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PLoS One. 2014 Mar 13;9(3):e90868. doi: 10.1371/journal.pone.0090868. eCollection 2014.

High rates of potentially infectious tuberculosis and multidrug-resistant tuberculosis (MDR-TB) among hospital inpatients in KwaZulu Natal, South Africa indicate risk of nosocomial transmission.

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TBRU, Medical Research Council, Durban, KwaZulu-Natal, South Africa.
Harvard Medical School Division of Global Health Equity, Brigham and Women's Hospital, Boston, Massachusetts, United States of America.
TBRU, Medical Research Council, Durban, KwaZulu-Natal, South Africa; KwaZulu-Natal Research Institute for Tuberculosis and HIV Research (K-RITH), Nelson Mandela School of Medicine, Durban, KwaZulu-Natal, South Africa.



Nosocomial transmission has been implicated as a key factor in the outbreak of extensively drug resistant (XDR) and multidrug-resistant (MDR-TB) tuberculosis at Church of Scotland Hospital (CoSH), in KwaZulu-Natal (KZN), South Africa. The aim of this study was to quantify the burden of potentially infectious tuberculosis and the proportion of drug resistance among hospital inpatients throughout the province of KZN.


Inpatients with current cough, capable of producing sputum were selected from 19 public hospitals in KZN. After informed consent, demographic and clinical data, and sputum samples were collected. Samples were processed for fluorescent microscopy, liquid culture and first and second-line anti-tuberculosis drug susceptibility testing.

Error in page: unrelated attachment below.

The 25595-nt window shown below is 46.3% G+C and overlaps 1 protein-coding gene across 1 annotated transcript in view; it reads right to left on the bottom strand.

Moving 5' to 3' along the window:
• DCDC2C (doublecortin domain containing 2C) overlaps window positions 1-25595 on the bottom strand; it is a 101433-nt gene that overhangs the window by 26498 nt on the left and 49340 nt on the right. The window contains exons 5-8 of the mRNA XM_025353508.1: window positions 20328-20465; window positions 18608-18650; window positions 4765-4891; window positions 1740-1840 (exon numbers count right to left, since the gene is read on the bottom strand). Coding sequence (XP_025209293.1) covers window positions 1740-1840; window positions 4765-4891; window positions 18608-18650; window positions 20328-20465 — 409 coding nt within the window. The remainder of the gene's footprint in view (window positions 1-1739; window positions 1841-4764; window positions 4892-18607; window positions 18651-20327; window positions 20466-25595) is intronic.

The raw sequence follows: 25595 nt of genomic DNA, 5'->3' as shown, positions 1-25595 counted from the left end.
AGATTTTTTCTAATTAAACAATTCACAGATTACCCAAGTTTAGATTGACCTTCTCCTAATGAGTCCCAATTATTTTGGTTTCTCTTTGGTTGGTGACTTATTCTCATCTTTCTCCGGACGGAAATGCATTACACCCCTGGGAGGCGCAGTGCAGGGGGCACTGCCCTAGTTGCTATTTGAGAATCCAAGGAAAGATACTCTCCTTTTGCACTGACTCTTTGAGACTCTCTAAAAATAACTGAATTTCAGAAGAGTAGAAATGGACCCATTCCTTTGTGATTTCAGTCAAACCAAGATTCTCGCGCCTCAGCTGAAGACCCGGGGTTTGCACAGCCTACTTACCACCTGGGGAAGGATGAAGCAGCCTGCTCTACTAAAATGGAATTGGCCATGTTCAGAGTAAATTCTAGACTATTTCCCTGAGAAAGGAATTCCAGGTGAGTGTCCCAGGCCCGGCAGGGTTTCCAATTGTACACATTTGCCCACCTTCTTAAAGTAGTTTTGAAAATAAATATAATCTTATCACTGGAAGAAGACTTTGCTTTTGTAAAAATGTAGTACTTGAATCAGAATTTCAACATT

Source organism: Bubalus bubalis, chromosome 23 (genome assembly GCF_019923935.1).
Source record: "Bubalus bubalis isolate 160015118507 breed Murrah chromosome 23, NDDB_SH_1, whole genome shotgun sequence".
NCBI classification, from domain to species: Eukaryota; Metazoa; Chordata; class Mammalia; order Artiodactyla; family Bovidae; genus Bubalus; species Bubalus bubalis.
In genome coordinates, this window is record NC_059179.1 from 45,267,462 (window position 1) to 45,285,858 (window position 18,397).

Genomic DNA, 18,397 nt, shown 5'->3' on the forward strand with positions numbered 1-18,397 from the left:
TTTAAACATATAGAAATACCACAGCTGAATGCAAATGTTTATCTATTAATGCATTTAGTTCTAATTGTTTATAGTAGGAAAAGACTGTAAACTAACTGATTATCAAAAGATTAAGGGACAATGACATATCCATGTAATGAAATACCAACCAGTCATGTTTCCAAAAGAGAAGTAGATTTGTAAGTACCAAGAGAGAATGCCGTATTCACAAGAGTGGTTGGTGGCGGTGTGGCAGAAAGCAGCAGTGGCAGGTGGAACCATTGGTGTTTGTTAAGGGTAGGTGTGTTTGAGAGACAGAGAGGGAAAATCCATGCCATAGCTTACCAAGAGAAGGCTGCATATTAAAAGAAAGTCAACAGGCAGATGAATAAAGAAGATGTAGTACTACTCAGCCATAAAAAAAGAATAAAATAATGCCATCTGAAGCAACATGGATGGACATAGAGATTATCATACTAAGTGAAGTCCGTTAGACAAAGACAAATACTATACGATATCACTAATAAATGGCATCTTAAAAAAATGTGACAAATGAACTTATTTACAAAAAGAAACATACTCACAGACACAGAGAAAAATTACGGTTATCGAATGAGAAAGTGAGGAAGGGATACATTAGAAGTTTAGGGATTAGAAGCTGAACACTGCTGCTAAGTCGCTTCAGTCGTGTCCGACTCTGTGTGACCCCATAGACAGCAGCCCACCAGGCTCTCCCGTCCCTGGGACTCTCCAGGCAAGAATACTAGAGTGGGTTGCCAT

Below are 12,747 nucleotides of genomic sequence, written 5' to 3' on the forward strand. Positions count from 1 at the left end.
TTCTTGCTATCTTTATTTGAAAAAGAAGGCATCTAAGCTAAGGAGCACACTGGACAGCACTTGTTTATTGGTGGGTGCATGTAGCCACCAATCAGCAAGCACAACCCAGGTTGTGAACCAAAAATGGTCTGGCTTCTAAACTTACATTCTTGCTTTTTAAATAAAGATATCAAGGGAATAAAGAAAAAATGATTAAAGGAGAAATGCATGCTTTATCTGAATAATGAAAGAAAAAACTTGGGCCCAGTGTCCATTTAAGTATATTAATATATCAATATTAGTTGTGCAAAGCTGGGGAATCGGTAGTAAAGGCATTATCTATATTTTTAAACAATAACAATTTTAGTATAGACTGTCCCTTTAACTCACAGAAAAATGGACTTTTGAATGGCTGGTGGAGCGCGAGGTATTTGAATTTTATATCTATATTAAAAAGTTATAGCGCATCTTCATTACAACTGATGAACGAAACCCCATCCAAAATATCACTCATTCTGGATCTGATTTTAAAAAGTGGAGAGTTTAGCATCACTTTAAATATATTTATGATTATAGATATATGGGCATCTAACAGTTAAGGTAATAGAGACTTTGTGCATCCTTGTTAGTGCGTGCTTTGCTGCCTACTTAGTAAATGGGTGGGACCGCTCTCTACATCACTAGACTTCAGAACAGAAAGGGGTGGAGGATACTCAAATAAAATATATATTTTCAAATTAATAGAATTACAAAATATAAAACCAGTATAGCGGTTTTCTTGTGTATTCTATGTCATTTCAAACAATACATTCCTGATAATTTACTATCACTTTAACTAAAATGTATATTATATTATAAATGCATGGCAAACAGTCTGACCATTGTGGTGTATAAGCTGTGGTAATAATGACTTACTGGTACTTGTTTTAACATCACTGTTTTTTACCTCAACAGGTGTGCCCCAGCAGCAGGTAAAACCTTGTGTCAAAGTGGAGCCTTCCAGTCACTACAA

There were a total of 2,964 inpatients where sampling was done. About 1,585 inpatients (53%) had a current cough and sufficient microbiological and clinical data for inclusion. Mycobacterium tuberculosis was isolated from 543 inpatients (34% of those tested and 18% of all inpatients). Eighty-four (15%) inpatients with TB were found to be MDR-TB infected and 16 (3%) had XDR-TB. There was no association between the prevalence of MDR-TB and proximity to CoSH. Among patients with microbiologically confirmed TB, MDR/XDR-TB was associated with male sex, a longer length of stay between hospital admission and date of sample collection, and current or previous TB treatment.


One in five inpatients had potentially infectious TB. This is an underestimate since patients without current cough were not tested. MDR-TB was frequently observed and was found in nearly one in six active TB inpatients. While present at lower levels than the original outbreak report at CoSH, XDR-TB was detected in hospitals throughout KZN. The high burden of potentially infectious TB and confirmed MDR-TB, much of it undiagnosed, indicates a serious risk for nosocomial transmission and the need for intensified infection control within the inpatient setting.

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